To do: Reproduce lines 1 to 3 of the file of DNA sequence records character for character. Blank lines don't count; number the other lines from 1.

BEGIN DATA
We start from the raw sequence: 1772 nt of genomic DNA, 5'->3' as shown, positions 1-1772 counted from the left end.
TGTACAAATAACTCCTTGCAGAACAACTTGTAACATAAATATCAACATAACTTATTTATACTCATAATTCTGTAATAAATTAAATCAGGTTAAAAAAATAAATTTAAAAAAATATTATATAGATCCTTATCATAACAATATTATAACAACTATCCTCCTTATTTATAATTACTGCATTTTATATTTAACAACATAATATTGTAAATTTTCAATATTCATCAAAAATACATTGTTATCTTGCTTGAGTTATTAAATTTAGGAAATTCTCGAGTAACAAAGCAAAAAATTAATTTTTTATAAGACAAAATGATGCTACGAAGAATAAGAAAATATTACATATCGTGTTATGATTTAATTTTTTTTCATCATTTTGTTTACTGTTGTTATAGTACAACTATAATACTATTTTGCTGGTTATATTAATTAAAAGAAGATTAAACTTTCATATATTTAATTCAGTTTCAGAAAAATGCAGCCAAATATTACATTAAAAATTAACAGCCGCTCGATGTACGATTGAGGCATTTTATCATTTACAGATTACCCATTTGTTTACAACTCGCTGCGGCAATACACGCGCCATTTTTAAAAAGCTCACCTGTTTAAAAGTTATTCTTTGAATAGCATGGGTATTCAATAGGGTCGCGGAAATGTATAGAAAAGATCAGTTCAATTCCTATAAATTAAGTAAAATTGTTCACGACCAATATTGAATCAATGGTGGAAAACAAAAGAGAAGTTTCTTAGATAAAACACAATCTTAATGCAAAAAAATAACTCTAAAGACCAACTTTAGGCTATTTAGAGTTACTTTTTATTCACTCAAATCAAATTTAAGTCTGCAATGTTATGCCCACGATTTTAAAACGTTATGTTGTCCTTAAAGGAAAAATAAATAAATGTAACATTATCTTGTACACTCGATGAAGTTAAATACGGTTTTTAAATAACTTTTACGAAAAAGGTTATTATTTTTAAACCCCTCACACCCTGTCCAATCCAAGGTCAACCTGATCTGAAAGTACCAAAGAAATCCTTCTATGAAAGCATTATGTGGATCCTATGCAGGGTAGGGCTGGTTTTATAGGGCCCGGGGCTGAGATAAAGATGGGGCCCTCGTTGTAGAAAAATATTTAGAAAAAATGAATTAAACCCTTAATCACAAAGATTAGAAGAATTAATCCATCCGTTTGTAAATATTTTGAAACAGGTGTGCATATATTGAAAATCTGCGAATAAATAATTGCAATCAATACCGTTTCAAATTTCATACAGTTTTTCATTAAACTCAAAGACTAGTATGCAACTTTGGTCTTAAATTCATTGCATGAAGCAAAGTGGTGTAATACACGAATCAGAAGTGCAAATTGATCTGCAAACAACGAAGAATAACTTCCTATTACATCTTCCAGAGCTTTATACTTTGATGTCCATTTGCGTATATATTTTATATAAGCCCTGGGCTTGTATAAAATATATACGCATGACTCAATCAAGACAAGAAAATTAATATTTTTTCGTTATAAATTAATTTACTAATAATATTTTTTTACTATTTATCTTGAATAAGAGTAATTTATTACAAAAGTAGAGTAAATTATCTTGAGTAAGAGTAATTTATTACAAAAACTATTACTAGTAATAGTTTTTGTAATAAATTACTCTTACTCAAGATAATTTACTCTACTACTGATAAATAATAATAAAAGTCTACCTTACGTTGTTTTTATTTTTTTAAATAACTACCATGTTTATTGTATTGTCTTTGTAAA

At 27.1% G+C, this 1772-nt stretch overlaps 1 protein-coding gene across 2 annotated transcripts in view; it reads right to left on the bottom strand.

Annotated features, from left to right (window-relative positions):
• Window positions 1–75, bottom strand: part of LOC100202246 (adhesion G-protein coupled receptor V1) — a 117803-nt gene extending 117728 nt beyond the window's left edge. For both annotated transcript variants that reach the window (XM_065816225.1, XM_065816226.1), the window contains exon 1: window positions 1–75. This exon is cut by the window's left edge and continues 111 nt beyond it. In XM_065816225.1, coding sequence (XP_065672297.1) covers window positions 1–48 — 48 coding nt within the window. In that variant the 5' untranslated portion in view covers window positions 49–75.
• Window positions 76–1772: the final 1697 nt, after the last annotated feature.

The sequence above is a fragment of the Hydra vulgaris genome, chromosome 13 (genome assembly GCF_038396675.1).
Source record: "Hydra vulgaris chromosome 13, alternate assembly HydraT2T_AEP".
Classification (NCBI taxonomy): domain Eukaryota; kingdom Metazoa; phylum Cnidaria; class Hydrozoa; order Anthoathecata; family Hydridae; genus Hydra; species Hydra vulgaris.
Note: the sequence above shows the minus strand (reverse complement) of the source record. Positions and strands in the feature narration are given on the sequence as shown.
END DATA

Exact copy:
We start from the raw sequence: 1772 nt of genomic DNA, 5'->3' as shown, positions 1-1772 counted from the left end.
TGTACAAATAACTCCTTGCAGAACAACTTGTAACATAAATATCAACATAACTTATTTATACTCATAATTCTGTAATAAATTAAATCAGGTTAAAAAAATAAATTTAAAAAAATATTATATAGATCCTTATCATAACAATATTATAACAACTATCCTCCTTATTTATAATTACTGCATTTTATATTTAACAACATAATATTGTAAATTTTCAATATTCATCAAAAATACATTGTTATCTTGCTTGAGTTATTAAATTTAGGAAATTCTCGAGTAACAAAGCAAAAAATTAATTTTTTATAAGACAAAATGATGCTACGAAGAATAAGAAAATATTACATATCGTGTTATGATTTAATTTTTTTTCATCATTTTGTTTACTGTTGTTATAGTACAACTATAATACTATTTTGCTGGTTATATTAATTAAAAGAAGATTAAACTTTCATATATTTAATTCAGTTTCAGAAAAATGCAGCCAAATATTACATTAAAAATTAACAGCCGCTCGATGTACGATTGAGGCATTTTATCATTTACAGATTACCCATTTGTTTACAACTCGCTGCGGCAATACACGCGCCATTTTTAAAAAGCTCACCTGTTTAAAAGTTATTCTTTGAATAGCATGGGTATTCAATAGGGTCGCGGAAATGTATAGAAAAGATCAGTTCAATTCCTATAAATTAAGTAAAATTGTTCACGACCAATATTGAATCAATGGTGGAAAACAAAAGAGAAGTTTCTTAGATAAAACACAATCTTAATGCAAAAAAATAACTCTAAAGACCAACTTTAGGCTATTTAGAGTTACTTTTTATTCACTCAAATCAAATTTAAGTCTGCAATGTTATGCCCACGATTTTAAAACGTTATGTTGTCCTTAAAGGAAAAATAAATAAATGTAACATTATCTTGTACACTCGATGAAGTTAAATACGGTTTTTAAATAACTTTTACGAAAAAGGTTATTATTTTTAAACCCCTCACACCCTGTCCAATCCAAGGTCAACCTGATCTGAAAGTACCAAAGAAATCCTTCTATGAAAGCATTATGTGGATCCTATGCAGGGTAGGGCTGGTTTTATAGGGCCCGGGGCTGAGATAAAGATGGGGCCCTCGTTGTAGAAAAATATTTAGAAAAAATGAATTAAACCCTTAATCACAAAGATTAGAAGAATTAATCCATCCGTTTGTAAATATTTTGAAACAGGTGTGCATATATTGAAAATCTGCGAATAAATAATTGCAATCAATACCGTTTCAAATTTCATACAGTTTTTCATTAAACTCAAAGACTAGTATGCAACTTTGGTCTTAAATTCATTGCATGAAGCAAAGTGGTGTAATACACGAATCAGAAGTGCAAATTGATCTGCAAACAACGAAGAATAACTTCCTATTACATCTTCCAGAGCTTTATACTTTGATGTCCATTTGCGTATATATTTTATATAAGCCCTGGGCTTGTATAAAATATATACGCATGACTCAATCAAGACAAGAAAATTAATATTTTTTCGTTATAAATTAATTTACTAATAATATTTTTTTACTATTTATCTTGAATAAGAGTAATTTATTACAAAAGTAGAGTAAATTATCTTGAGTAAGAGTAATTTATTACAAAAACTATTACTAGTAATAGTTTTTGTAATAAATTACTCTTACTCAAGATAATTTACTCTACTACTGATAAATAATAATAAAAGTCTACCTTACGTTGTTTTTATTTTTTTAAATAACTACCATGTTTATTGTATTGTCTTTGTAAA

At 27.1% G+C, this 1772-nt stretch overlaps 1 protein-coding gene across 2 annotated transcripts in view; it reads right to left on the bottom strand.